Inspire

Little Sun empowers thousands without access to energy—by putting the sun directly in their hands

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Little Sun launched its newest model last monthLittle Sun Diamond. With its striking faceted exterior and versatile design (it can be used with a stand or worn around the neck), this new offering further establishes Little Sun as a driver of awareness and discussion around energy access.

Little Sun was founded in 2012 by artist Olafur Eliasson and engineer Frederik Ottesen. 1.1 billion people worldwide live without access to the grid, and Little Sun aims to leverage the safety, affordability, and sustainability of solar to enrich these communities with light. While Little Sun is a social business and a global project, art plays an important, contextualising role in all they do.

“I see Little Sun, first and foremost, as a work of art… Art, I believe, has great potential for changing the way we discuss an issue as urgent as energy access. It makes something not only comprehensible for the mind but also physically tangible.” says Eliasson. “Through the power of creativity and the arts, Little Sun provides a way to understand abstract concepts like global energy access and what it means to have power. It creates an emotional connection, giving people a unique way to engage.”

Little Sun works with many partners around the world, from museums like the Tate Modern to distributing partners in sub-Saharan Africa. In this way, Little Sun connects distant parts of the world; people everywhere are united by a common need to transition to renewable energy. Additionally, a portion of the money from the units sold at the Tate, for example, go to subsidising the distribution of units in sub-Saharan Africa, where approximately 660 million people live without energy. Roughly 500,000 units have been distributed so far and about half to more than half have gone to sub-Saharan Africa.

The concept of the sun as a universal power source directly inspired the first model’s design; Little Sun is shaped like a sunflower and can be worn around the neck on a lanyard. This cheerful yellow lamp was also created with a serious goal in mind: To displace the dangerous and highly pollutive kerosene lamps currently being used in many parts of sub-Saharan Africa. The United Nations attributes about 4.5 million deaths per year to respiratory illnesses and accidents via any type of burning fuels for lighting and for cooking. For scale, this is essentially a population the size of Denmark’s.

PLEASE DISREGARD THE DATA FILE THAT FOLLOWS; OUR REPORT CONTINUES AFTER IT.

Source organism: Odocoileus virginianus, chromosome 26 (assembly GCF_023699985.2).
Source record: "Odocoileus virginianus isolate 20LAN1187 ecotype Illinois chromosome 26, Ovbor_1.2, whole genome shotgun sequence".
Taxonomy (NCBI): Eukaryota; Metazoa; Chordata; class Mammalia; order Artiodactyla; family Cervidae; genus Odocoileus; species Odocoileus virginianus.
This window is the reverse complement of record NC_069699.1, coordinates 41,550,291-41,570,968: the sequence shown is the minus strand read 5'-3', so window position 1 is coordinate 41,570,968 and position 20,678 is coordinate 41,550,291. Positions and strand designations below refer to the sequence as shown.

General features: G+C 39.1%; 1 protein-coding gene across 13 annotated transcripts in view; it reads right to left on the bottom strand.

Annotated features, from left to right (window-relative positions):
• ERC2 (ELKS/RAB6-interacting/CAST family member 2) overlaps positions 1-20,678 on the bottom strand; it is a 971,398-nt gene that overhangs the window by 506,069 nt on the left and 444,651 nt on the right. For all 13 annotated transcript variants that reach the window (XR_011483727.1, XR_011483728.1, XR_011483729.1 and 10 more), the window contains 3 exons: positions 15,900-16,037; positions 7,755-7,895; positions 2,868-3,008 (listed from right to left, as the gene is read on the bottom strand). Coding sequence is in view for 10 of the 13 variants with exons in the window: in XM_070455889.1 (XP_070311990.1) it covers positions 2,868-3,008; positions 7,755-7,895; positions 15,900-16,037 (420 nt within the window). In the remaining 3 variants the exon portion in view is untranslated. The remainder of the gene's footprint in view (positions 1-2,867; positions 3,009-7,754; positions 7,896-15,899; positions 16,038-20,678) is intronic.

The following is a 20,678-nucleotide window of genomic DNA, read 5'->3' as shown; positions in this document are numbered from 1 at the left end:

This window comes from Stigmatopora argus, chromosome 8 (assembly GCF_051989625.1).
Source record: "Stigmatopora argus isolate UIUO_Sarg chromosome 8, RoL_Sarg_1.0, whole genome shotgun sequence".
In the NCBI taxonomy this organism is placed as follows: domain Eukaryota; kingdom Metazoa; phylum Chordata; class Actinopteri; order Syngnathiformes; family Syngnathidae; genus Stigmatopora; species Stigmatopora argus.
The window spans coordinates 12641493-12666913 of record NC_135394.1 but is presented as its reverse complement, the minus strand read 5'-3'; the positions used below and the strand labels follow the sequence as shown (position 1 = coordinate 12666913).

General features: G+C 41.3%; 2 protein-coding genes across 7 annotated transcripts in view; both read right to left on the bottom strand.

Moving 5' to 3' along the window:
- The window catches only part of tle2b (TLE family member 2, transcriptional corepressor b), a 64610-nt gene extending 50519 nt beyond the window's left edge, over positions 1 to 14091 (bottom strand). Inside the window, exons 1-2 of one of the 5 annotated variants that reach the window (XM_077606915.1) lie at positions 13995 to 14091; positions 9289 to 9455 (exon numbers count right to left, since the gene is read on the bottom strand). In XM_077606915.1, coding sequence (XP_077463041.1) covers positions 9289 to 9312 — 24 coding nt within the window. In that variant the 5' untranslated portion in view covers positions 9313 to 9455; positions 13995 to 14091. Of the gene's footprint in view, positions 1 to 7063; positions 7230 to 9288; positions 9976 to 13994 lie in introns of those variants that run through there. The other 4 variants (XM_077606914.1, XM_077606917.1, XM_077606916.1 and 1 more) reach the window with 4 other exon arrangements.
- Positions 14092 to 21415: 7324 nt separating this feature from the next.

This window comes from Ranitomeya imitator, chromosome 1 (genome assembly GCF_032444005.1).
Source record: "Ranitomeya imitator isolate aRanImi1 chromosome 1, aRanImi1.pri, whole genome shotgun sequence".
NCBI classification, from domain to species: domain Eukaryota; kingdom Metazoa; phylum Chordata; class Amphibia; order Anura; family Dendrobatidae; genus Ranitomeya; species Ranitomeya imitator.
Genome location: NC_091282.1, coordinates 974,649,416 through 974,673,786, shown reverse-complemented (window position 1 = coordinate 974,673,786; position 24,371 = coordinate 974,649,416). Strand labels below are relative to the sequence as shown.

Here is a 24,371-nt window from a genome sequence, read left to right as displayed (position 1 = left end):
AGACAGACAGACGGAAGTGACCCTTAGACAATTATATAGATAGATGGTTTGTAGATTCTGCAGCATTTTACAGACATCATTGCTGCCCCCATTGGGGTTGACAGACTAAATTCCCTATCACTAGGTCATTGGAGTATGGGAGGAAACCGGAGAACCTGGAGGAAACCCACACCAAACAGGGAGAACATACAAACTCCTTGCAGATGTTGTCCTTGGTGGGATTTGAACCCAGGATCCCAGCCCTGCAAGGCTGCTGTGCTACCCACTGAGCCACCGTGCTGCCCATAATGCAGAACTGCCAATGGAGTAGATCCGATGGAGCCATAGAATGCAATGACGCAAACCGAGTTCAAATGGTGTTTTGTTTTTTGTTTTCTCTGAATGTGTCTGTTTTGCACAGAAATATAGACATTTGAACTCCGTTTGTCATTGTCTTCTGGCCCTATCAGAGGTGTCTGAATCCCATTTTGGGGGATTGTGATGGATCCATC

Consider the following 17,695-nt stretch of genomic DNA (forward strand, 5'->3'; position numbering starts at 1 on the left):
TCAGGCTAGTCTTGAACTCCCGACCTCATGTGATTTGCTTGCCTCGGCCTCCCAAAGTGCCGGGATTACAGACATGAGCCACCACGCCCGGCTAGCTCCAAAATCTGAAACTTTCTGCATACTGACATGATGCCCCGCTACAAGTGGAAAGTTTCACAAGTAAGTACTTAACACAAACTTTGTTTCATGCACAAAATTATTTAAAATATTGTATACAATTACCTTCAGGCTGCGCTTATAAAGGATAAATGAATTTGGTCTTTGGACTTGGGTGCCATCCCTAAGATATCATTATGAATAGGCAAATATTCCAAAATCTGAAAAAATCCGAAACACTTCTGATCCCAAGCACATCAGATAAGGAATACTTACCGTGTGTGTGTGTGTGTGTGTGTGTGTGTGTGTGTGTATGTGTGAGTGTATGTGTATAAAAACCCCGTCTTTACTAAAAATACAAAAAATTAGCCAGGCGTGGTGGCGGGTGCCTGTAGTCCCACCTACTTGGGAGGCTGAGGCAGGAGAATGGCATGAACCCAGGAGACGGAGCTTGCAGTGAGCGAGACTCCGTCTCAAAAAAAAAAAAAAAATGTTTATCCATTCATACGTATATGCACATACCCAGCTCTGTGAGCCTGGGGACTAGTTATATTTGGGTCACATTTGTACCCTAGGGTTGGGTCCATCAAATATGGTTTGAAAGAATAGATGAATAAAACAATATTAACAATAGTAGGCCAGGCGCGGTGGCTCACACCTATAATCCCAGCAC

“The idea was to make kids feel empowered especially, as though they could draw the sun down from the sky and hold it in their hands,” says Felix Hallwachs, Managing Director. “It’s surprisingly practical and it actually works for most scenarios: You’re washing the dishes, you’re reading a book, you’re doing your homework, etc.”

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Image of Little Sun Diamond via Little Sun’s Facebook page.

Following Little Sun came Little Sun Charge, which includes a USB port and is a direct result of user feedback: People wanted a way to charge their phones. Little Sun Diamond is the third unit in the series. Closer to the size of the original model, it features a clear light in the centre, which is great for reading. On the sides, it sparkles. This iteration on the Little Sun features a more mature design as well as a removable stand. Furthermore, it’s optimised for transport and uses much less plastic than the original. All units provide roughly one meter of light in diameter and can be charged off the grid and used as a powerbank.

“We’re trying to make this mainstream because we think that’s where the climate discussion should be, and we feel like it should be lead in a positive way. If you live with a kerosene lamp, you feel very negatively about energy. If you live with Little Sun, you have the opportunity to feel very positively connected. You just put it in the centre of your room and every night you have light, and it’s safe,” says Hallwachs. “We think this is the perfect little gift of sunshine in times when we really need the climate debate to continue. We have so much polarisation in the world, so we need something positive to unite everyone.”

One of the main challenges for Little Sun is making something that’s more affordable than kerosene lighting, which costs about a euro a week to re-fuel. While the Little Sun costs a one-off price of €10, this money is not readily available for everyone. This is why Little Sun hopes to integrate mobile payments into its newer designs, so people may be able to pay for them in instalments. They also plan to create a room lighting unit, which would be a bigger lamp (around five times the size of the previous models) with a separate solar panel. Aside from launching new products, Little Sun aims to further develop the social side of the organisation.

“I want Little Sun to become a symbol for energy access and sustainability,” says Eliasson. “Together with my team, I have also just launched the Little Sun Foundation. The foundation delivers solar energy to the most vulnerable communities worldwide, especially displaced people and school children. Right now, we’re fundraising to bring lamps to Puerto Rico, as the whole island is without electricity in the wake of Hurricane Maria.”

Learn more about Little Sun here.

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